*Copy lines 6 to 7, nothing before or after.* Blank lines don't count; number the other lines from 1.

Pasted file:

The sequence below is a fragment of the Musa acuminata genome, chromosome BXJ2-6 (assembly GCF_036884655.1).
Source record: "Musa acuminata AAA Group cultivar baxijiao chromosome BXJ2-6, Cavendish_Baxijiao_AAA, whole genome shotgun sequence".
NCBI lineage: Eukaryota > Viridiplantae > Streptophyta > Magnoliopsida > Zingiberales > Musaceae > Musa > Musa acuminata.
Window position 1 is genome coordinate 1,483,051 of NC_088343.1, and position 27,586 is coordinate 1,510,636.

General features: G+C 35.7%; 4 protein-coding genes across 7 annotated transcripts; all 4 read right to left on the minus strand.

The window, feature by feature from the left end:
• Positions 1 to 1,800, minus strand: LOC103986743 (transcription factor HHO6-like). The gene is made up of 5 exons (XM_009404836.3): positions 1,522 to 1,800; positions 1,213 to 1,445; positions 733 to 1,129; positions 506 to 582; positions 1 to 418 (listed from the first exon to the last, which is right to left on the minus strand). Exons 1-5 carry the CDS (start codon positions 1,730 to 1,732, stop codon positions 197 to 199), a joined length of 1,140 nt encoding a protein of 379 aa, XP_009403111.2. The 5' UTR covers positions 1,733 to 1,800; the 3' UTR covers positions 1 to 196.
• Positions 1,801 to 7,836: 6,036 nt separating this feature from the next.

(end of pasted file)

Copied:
The window, feature by feature from the left end:
• Positions 1 to 1,800, minus strand: LOC103986743 (transcription factor HHO6-like). The gene is made up of 5 exons (XM_009404836.3): positions 1,522 to 1,800; positions 1,213 to 1,445; positions 733 to 1,129; positions 506 to 582; positions 1 to 418 (listed from the first exon to the last, which is right to left on the minus strand). Exons 1-5 carry the CDS (start codon positions 1,730 to 1,732, stop codon positions 197 to 199), a joined length of 1,140 nt encoding a protein of 379 aa, XP_009403111.2. The 5' UTR covers positions 1,733 to 1,800; the 3' UTR covers positions 1 to 196.